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Yasiel Puig, All Star Worthy

Yasiel Puig, All Star Worthy

This week will conclude the fan vote for the All-Star game to be held at the house of Baseball New York, Jr. (my official designation for the Mets, who will eternally suffer the same fates as the Jets, Islanders, and Nets as “that other team” in N.Y. sports), and we will finally have an official answer to one of the most burning questions in baseball for the last few weeks. (Editors Note, the Nets are very much in contention to make a real run at NY relevance, but the Mets are still a goof.)


Is Yasiel Puig an All-Star?


The arguments from both sides of the isle are valid. Those that argue against him being an All-Star claim that he hasn’t been in the majors long enough, that he plays on a .500 team, that he’s only getting consideration because he’s in a big market. Those that argue for him being included in the Midsummer Classic say that he’s a breath of fresh air in a game that is getting stale, that his numbers are incredible for the time he has been in the majors.


Actually, both sides are right.


Puig has been in the majors for all of 34 games. The baseball guy in me screams, “Callups in August get about that same amount of time! What makes him so special?”

The fan in me screams, “Do you see what he does on a nightly basis? He scored from second on a groundout to first!”

Yes, the Dodgers are only a .500 team, entering play on Thursday at 45-45…but that record puts them only 1.5 games out of first place, trailing Arizona in what has to be one of baseball’s worst divisions. Before Puig arrived, the Dodgers were 23-32. That means with him, they’re 22-13. Yes, the Dodgers have the luxury of being in a big market and having the means to toss money at anything and everything, including a big PR push for Puig. Has he not earned it though? His 2.7 WAR is better than the best WAR player on 9 teams. His numbers are incredible for the short time he’s been in the majors, and the stats show that it can be sustained to a high level. He has all the tools.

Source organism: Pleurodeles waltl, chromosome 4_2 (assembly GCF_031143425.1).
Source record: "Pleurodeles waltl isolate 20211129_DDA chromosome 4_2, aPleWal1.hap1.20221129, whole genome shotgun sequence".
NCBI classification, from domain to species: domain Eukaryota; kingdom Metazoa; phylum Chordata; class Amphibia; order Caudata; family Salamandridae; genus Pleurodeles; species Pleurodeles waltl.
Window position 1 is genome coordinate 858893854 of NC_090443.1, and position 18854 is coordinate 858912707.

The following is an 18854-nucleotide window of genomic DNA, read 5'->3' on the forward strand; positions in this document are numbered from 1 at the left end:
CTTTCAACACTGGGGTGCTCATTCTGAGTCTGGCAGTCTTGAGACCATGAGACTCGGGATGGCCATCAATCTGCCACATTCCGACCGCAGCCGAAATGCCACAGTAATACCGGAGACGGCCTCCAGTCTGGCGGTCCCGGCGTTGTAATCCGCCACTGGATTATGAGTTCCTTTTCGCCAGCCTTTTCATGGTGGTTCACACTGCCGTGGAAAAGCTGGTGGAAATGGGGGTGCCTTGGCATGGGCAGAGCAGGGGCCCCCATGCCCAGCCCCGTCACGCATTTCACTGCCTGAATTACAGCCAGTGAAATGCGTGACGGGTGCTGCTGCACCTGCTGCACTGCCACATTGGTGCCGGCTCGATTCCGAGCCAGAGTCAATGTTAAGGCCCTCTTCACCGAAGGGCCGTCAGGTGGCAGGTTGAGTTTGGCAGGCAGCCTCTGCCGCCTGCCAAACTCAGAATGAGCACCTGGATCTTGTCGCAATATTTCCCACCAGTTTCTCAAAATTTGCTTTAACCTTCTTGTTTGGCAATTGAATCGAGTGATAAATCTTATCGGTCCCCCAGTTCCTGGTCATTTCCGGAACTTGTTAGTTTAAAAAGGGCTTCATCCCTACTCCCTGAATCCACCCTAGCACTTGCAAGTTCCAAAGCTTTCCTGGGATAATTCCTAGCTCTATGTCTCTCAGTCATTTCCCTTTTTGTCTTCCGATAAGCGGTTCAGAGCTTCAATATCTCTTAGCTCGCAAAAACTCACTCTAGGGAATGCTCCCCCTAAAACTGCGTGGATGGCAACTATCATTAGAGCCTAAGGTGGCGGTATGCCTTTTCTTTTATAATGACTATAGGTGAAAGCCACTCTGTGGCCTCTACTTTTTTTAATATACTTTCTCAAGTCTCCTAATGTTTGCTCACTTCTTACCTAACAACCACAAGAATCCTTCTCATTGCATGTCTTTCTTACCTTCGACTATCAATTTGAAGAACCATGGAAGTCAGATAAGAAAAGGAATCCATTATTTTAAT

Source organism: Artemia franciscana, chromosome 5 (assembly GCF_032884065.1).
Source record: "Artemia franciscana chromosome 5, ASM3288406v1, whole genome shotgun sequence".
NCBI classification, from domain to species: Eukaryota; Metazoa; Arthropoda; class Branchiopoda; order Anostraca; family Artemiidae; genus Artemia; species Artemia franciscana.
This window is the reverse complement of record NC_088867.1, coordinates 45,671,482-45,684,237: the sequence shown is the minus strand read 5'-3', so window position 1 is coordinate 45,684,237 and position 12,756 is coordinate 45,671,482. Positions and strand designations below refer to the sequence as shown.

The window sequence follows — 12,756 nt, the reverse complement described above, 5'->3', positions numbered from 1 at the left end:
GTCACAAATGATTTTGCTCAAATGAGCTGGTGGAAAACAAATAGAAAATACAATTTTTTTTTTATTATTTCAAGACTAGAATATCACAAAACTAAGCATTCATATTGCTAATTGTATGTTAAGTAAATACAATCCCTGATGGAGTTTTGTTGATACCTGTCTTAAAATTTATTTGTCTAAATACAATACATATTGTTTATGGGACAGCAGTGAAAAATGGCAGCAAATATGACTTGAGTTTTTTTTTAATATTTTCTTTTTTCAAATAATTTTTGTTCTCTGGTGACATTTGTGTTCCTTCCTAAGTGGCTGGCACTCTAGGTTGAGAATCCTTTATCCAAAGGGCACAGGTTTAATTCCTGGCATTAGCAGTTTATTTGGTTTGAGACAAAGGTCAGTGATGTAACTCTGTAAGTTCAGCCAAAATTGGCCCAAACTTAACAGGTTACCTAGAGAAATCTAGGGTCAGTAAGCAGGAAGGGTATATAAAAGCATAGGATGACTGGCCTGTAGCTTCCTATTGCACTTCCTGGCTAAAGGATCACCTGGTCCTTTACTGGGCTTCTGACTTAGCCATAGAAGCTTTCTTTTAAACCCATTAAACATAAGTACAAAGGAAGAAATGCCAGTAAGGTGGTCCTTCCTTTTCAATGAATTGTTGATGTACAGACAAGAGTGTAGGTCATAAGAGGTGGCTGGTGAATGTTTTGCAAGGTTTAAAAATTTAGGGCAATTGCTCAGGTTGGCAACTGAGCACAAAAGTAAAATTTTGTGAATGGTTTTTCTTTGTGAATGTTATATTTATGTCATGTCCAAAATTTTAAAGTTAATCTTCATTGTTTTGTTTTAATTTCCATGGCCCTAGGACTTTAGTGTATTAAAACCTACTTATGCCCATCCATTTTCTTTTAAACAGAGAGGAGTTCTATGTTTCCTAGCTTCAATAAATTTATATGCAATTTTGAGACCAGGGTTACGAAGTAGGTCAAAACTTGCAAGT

wOBA = {(alpha_1 * uBB + alpha_2 * HBP + alpha_3 * 1B + alpha_4 * 2B + alpha_5 * 3B + alpha_6 * HR + alpha_7 * SB - alpha_8 * CS) over (AB+BB-IBB+HBP+SF)}

What is it good for?

Most importantly, he makes people pay attention.


Isn’t that what you want your All-Stars to do the most?  You want players who make the casual fan go, “I have to watch this guy.” He does something impressive at least once every few days. Yes, he rubs fellow players the wrong ways at times, with glaring at the opposing player when he makes outs and playing the game with a swagger that borders on arrogance. Yet I remember another athlete that played the game the same way, with that same feel of “I dare you to beat me.”


Michael Jordan.


Yes, it is far too early to say that he’ll have the impact in baseball that Jordan did in basketball, but he evokes the same feelings of watching something so great you have to question if it’s real. Puig is exactly the type of player MLB needs to help close the gap between them and the two most popular sports in America, football and basketball. Baseball is prominently in the headlines for steroids currently and this gives baseball a chance to be in the news for something else that isn’t negative.


Baseball may not want Puig, but it needs Puig.


Chris is an Indy based writer.  He recieved one vote for the All-Star Game.  Jim Derochea cast it.